Knee Arthroscopy
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An arthroscopy (keyhole surgery) allows your surgeon to see inside your knee using a camera inserted through small cuts on your skin. Your surgeon can diagnose problems such as torn cartilage (meniscus), ligament damage and arthritis.
About your knee joint

The knee is one of the largest and most complex joints in the body. The knee joins the thigh bone (femur) to the shin bone (tibia). The smaller bone that runs alongside the tibia (fibula) and the kneecap (patella) are the other bones that make the knee joint.

Tendons connect the knee bones to the leg muscles that move the knee joint. Ligaments join the knee bones and provide stability to the knee. Two C-shaped pieces of cartilage called the medial and lateral menisci act as shock absorbers between the femur and tibia.

About your knee arthroscopy

An arthroscopy (keyhole surgery) allows your surgeon to see inside your knee using a camera inserted through small cuts on your skin. Arthroscopy diagnoses several knee problems such as:

• torn meniscus (the cartilage between the bones in the knee)

• pieces of torn cartilage that are loose in the joint

• swollen synovium (the lining in the joint)
• torn anterior or posterior cruciate ligaments

• removal of a Baker’s cyst
• patella that is out of position

• fractures in the knee bones

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How you can access our services

Self pay patients can pay the hospital direct for rapid access to premium services. Pricing for knee arthroscopy starts from £2,224.00. You will have a number of treatment options which may affect your final bill. Please contact us if you wish to discuss this further.

As an NHS patient you can choose to receive your treatment at St Hugh's through the Choose & Book system. This does not cost a penny and there is no additional cost to the NHS.

We partner all major health insurers. Where your policy provides cover you can visit us as a private patient for rapid access to premium services.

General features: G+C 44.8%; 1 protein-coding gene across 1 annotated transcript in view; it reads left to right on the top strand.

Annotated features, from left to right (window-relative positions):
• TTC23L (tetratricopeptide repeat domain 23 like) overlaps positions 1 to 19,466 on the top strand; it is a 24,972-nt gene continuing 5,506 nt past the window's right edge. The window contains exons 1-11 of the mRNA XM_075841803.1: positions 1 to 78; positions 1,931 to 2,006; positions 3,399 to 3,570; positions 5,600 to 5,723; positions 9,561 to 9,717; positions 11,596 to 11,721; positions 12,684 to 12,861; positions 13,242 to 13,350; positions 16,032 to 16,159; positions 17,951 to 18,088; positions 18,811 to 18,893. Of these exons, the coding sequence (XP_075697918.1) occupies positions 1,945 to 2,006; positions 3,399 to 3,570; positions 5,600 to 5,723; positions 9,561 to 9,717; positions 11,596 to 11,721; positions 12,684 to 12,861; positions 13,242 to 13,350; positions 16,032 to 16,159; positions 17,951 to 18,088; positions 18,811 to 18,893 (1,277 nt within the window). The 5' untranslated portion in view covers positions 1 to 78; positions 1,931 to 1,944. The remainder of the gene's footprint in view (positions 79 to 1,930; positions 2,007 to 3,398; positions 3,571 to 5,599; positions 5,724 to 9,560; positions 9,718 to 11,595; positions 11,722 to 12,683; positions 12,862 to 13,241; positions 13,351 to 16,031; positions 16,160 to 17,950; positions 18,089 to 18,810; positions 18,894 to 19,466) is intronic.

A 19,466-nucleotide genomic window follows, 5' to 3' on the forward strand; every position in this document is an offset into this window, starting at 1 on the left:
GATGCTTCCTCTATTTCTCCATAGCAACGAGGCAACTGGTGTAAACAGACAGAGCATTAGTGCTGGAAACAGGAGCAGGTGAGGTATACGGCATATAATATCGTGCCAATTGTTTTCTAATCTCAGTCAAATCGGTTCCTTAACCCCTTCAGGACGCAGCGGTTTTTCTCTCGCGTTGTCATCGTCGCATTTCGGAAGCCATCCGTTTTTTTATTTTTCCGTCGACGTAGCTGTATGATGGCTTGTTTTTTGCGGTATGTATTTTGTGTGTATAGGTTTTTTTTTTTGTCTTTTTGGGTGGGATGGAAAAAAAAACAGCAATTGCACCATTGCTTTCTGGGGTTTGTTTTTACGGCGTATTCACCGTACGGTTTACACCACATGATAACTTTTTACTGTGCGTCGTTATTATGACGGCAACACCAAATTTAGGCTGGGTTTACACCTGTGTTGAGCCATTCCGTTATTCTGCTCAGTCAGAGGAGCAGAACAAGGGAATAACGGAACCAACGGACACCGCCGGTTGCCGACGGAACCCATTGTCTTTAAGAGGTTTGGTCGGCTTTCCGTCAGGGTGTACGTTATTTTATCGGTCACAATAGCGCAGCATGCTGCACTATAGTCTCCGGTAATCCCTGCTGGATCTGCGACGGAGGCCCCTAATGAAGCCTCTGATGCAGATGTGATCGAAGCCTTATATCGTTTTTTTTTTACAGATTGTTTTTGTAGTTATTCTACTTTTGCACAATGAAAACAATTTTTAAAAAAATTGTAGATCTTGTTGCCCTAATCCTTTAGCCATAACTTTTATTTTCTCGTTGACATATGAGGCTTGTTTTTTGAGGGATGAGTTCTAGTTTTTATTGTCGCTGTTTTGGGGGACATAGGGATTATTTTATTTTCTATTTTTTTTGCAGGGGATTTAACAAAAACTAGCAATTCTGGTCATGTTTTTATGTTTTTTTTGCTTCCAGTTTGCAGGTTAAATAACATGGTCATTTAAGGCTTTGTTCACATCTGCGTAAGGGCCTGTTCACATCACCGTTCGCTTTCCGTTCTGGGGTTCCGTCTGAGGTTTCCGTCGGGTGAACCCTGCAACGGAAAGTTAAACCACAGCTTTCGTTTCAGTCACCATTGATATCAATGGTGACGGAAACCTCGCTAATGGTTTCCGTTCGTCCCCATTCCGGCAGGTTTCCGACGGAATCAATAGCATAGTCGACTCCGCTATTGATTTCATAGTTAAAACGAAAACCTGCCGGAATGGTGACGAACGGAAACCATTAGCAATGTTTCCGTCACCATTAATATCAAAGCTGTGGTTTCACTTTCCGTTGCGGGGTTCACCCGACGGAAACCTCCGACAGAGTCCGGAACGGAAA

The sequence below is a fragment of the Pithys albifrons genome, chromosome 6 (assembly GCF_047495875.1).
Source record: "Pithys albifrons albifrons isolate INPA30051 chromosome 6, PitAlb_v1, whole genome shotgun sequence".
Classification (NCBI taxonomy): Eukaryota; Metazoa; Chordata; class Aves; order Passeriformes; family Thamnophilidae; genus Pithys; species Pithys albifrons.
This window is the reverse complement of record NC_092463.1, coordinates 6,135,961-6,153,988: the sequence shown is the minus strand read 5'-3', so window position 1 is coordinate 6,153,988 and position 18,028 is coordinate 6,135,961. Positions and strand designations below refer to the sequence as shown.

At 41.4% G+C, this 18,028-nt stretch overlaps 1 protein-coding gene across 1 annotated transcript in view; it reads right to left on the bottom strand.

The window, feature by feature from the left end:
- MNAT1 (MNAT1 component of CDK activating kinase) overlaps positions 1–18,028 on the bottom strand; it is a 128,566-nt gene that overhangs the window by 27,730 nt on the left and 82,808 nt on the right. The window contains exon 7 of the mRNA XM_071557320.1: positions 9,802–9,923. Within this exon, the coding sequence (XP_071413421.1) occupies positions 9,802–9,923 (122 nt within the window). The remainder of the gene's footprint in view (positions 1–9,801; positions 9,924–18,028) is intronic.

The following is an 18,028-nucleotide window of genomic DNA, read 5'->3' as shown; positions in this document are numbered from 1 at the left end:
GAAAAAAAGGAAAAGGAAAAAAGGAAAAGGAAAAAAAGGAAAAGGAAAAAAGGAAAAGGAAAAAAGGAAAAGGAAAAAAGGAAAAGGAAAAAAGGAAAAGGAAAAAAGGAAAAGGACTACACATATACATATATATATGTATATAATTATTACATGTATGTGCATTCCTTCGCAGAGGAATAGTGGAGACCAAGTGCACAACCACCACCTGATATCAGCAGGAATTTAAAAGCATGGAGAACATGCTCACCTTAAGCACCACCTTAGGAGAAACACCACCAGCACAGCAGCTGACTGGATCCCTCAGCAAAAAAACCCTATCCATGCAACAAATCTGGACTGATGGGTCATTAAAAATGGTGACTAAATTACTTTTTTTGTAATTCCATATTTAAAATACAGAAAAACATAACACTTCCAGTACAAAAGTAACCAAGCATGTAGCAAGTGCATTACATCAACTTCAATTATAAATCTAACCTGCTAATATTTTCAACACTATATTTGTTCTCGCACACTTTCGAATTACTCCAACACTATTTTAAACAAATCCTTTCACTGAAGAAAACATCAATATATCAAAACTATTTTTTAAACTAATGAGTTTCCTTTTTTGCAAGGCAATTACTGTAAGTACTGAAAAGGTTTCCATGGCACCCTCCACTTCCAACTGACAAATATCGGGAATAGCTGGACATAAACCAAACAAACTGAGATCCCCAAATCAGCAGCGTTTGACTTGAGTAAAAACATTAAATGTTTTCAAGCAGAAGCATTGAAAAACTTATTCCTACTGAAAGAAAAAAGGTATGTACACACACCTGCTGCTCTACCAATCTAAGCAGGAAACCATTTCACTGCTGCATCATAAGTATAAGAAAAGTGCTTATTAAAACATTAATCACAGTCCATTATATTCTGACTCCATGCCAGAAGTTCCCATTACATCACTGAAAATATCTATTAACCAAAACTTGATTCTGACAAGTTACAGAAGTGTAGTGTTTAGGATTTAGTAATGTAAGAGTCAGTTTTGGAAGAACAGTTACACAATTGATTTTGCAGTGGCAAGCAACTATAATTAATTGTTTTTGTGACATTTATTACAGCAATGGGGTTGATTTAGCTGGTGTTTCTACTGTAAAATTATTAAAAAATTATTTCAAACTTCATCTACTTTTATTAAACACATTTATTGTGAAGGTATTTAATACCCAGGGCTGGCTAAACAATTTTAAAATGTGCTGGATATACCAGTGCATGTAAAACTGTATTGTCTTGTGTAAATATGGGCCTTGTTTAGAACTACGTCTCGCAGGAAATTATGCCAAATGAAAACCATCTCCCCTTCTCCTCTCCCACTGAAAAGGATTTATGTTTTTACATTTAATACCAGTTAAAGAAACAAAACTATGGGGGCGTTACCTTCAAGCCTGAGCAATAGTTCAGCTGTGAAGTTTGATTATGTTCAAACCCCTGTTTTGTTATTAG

Deciding on knee arthroscopy

There are limited risks to the procedure and the outlook is good for most patients. The equipment used during an arthroscopy is very small, so only small cuts in the skin are needed. This means it has some advantages over traditional, "open" surgery, including:

• less pain after the operation

• lower risk of infection

• you may be able to return to normal activities more quickly

• faster healing time

• you can often go home the same day


What are the alternatives to Knee Arthroscopy

Damage inside your knee does not usually heal without treatment, although sometimes your knee becomes less troublesome after a course of physiotherapy. If you have a torn cartilage, the tear can sometimes cause your knee to lock. If your knee does not unlock again, you will need an urgent arthroscopy.

Preparing for your treatment

Smoking Cessation
Your surgeon will explain how to prepare for your operation. If you smoke, you will need to stop because it increases your risk of getting a chest and wound infection, which can slow your recovery.

Weight Loss
If you are overweight, it’s a good idea to try and lose weight. It may help to reduce the strain on your knee and lower your risk of complications of surgery.

Medication
If you take some types of medicines such as hormone replacement therapy, you might need to stop about four weeks before your operation. Tell your surgeon about any medicines you take so they can advise you.

Anaesthesia
The operation can be done under spinal or epidural anaesthesia. This completely blocks feeling from below your waist, but you will stay awake during the operation. Or you may be able to have the operation under general anaesthesia, which means you will be asleep during the operation. Your surgeon will let you know which type of anaesthesia is best for you.

Fasting
An anaesthetic can make you sick so it’s important that you don’t eat or drink anything for six hours before a general anaesthetic. Follow your anaesthetist’s advice. If you have any questions, just ask.

Communication
Your surgeon will discuss with you what will happen before, during and after your procedure, and any pain you might have. This is your opportunity to understand exactly what will happen.

Consent
You may be asked to sign a consent form. Your surgeon may also ask you to give your consent to have your name on the National Joint Registry. This is used to follow up the safety, durability and effectiveness of joint replacements and implants.

Compression Socks
You may need to wear compression stockings during the operation to help prevent blood clots forming in the veins in your legs - deep vein thrombosis (DVT). You may also need to have injections of a medicine (or tablets) to prevent DVT.

Your Questions
You might find it helpful to prepare some questions to ask about the risks, benefits and alternatives to the procedure. This will help to inform you about the procedure so you can give your consent for it to go ahead.


What we do during your surgery

The operation usually takes 30 to 45 minutes.